Regarding other finds, Christensen says: "In my opinion, the loose finds of remains from the Viking Age - ceramics, loom weights, combs, iron tools, weapons etc., collected within the ringwall during the excavations 1934-42, proved that the site had been used by people at the end of the Viking Age, not that the whole construction site was erected in 980-81. Poul Nørlund had regarded the bowl-formed Viking Age fibula of ca. 950-1000, which was found in a fireplace at the courtyard, to lay below one of the burgh's longhouses, and accordingly to be older than the house. But also the opposite could be the case - the house may have laid there first, but had become decayed or burnt down, and later the fireplace where the fibula was found could have been dug into the ground of the old house."

(Niels Ishøj Christensen: Den store konges borg – På sporet av det skjulte Trelleborg (Forlaget Loke, Søborg, 2007; ISBN-10: 8799173301, ISBN-13: 978-8799173303))

This only to visualize how difficult the dating of ringwall-burghs is. One thing is for sure: the ringwall-burgh type is much older than the Viking Age.

The Dore Hill Fort near Fowey in Cornwall, for instance, is dated to the 4th century BC - it even seems to have 6 gates instead of 4.

http://www.historic-...castle_dore.htm

http://www.historyfi...ainCornubia.htm

The same seems to have been the case with the ringwallburgh of Hamaland in Appel, Gelderland, discovered in 2006.

http://dutchcastles....len-deel-1.html

Edited by Apol

Share this post


Link to post
Share on other sites

And that's what I would do too.

But apparently in Dutch - and only in Dutch - it becomes "Marsaten" or "Marezaten" (older Dutch").

But who changed a -K- into a -- TSH- ? That's the Frisians.

.

And that's what I would do too.

But apparently in Dutch - and only in Dutch - it becomes "Marsaten" or "Marezaten" (older Dutch").

But who changed a -K- into a -- TSH- ? That's the Frisians.

.

What is sâta exactly anyway? (and why is it dweller)

Thêr to boppa hêdon wi tha nôma Landsâton, Mârsata aend Holtjefta Wodsâta.

sod (n.1) "slice of earth with grass on it," early 15c., apparently from Middle Dutch sode "turf," Middle Low German sode, or Old Frisian satha "sod," all of uncertain origin.

http://www.etymonlin...ex.php?term=sod

Old Frisian satha/sod - piece of earth with grass on it/turf

Mar-satha

sâth-a

6, afries., sw. M. (n): nhd. Rasen (M.); ne. sod; Hw.: vgl. mnd. sôde; Q.: E;

E.: ?; W.: saterl. sade; L.: Hh 89b, Hh 171, Rh 1001a

Edited by The Puzzler

Share this post


Link to post
Share on other sites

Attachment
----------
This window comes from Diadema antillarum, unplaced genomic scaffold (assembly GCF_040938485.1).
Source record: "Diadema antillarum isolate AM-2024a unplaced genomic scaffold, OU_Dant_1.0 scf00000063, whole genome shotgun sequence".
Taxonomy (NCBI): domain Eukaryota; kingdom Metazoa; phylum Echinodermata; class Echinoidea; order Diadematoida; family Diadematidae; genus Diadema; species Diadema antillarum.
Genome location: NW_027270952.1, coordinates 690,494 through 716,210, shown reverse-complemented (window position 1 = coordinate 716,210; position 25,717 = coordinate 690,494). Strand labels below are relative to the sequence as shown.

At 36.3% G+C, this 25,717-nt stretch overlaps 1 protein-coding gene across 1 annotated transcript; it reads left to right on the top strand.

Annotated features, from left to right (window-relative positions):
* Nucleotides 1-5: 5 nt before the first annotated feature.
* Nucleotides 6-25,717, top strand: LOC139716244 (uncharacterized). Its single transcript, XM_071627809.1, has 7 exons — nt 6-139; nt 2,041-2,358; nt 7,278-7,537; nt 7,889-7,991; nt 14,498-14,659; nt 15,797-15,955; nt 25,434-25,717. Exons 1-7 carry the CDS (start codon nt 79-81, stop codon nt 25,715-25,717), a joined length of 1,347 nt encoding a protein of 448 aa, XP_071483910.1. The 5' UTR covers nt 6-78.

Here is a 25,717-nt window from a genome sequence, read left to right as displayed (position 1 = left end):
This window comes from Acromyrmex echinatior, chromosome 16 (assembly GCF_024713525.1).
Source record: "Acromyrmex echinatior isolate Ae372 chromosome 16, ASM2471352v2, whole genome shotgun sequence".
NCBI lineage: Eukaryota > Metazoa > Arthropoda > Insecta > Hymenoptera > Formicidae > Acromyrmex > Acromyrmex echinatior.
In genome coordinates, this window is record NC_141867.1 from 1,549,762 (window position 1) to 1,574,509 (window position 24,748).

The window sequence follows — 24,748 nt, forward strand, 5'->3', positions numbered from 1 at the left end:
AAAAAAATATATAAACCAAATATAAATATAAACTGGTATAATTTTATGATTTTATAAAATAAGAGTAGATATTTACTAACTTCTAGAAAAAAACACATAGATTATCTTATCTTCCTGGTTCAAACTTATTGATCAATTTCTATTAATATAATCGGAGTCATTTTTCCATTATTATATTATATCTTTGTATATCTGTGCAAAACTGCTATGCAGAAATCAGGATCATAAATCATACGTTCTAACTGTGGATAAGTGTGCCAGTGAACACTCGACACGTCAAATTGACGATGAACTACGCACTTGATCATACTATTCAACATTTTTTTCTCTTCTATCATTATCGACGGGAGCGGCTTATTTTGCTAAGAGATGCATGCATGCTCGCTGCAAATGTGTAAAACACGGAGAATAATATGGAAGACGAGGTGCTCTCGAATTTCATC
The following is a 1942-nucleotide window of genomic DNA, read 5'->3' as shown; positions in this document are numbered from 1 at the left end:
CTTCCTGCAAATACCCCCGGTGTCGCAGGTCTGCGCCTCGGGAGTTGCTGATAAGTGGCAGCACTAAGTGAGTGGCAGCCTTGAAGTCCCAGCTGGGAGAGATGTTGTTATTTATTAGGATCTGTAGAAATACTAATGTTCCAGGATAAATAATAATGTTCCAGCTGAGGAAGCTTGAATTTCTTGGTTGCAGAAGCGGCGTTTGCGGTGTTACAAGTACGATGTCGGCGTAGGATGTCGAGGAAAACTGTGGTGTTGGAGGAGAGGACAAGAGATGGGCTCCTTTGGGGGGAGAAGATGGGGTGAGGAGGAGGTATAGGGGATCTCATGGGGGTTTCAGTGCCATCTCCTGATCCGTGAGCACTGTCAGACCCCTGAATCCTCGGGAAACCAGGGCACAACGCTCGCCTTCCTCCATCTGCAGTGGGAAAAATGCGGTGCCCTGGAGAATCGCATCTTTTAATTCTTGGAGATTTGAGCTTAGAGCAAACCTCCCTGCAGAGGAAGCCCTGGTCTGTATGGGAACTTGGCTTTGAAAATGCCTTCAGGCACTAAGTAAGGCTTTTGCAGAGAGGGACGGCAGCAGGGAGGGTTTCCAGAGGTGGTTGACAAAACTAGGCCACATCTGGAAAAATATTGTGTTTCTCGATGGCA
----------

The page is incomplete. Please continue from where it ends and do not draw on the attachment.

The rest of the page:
One of the principal dating methods applied to for instance the Danish burgh of Trelleborg, was dendrochronology (counting of growth rings in wood). Niels Ishøj Christensen thinks that the wood that was found was only from the last restauration of the burgh before it was abandoned.

Regarding other finds, Christensen says: "In my opinion, the loose finds of remains from the Viking Age - ceramics, loom weights, combs, iron tools, weapons etc., collected within the ringwall during the excavations 1934-42, proved that the site had been used by people at the end of the Viking Age, not that the whole construction site was erected in 980-81. Poul Nørlund had regarded the bowl-formed Viking Age fibula of ca. 950-1000, which was found in a fireplace at the courtyard, to lay below one of the burgh's longhouses, and accordingly to be older than the house. But also the opposite could be the case - the house may have laid there first, but had become decayed or burnt down, and later the fireplace where the fibula was found could have been dug into the ground of the old house."

(Niels Ishøj Christensen: Den store konges borg – På sporet av det skjulte Trelleborg (Forlaget Loke, Søborg, 2007; ISBN-10: 8799173301, ISBN-13: 978-8799173303))

This only to visualize how difficult the dating of ringwall-burghs is. One thing is for sure: the ringwall-burgh type is much older than the Viking Age. The Dore Hill Fort near Fowey in Cornwall, for instance, is dated to the 4th century BC - it even seems to have 6 gates instead of 4.

http://www.historic-...castle_dore.htm

www.historyfiles.co.uk/KingListsBritain/BritainCornubia.htm

I agree those ringforts may be older, but I was actually talking about the Dutch ringwall burghs.

And the dates of these burghs have been established in recent decades, not in the 1930's.

Share this post


Link to post
Share on other sites

What is sâta exactly anyway? (and why is it dweller)

Thêr to boppa hêdon wi tha nôma Landsâton, Mârsata aend Holtjefta Wodsâta.

sod (n.1) "slice of earth with grass on it," early 15c., apparently from Middle Dutch sode "turf," Middle Low German sode, or Old Frisian satha "sod," all of uncertain origin.

http://www.etymonlin...ex.php?term=sod

Old Frisian satha/sod - piece of earth with grass on it/turf

Mar-satha

sâth-a

6, afries., sw. M. (n): nhd. Rasen (M.); ne. sod; Hw.: vgl. mnd. sôde; Q.: E;

E.: ?; W.: saterl. sade; L.: Hh 89b, Hh 171, Rh 1001a

We have been there before: sata = seated, or in Dutch, 'ge-zetenen', 'zittenden'

Share this post


Link to post
Share on other sites

ingezetenen residents, citizens, in Old Frisian, "inseten".

*sæt-a (1), afries., sw. M. (n): nhd. Sasse, Sitzender; ne. settler; Vw.: s. bê-n-,

lan-d-; Hw.: s. dru-st-a; vgl. ahd. *sazo?; E.: s. germ. *setæ-, *setæn, *seta-, *setan,

sw. M. (n), Sitzender; vgl. idg. *sed- (A), V., sitzen, Pokorny 884; L.:

http://www.koeblergerhard.de/germanistischewoerterbuecher/altfriesischeswoerterbuch/afries-S.pdf

Share this post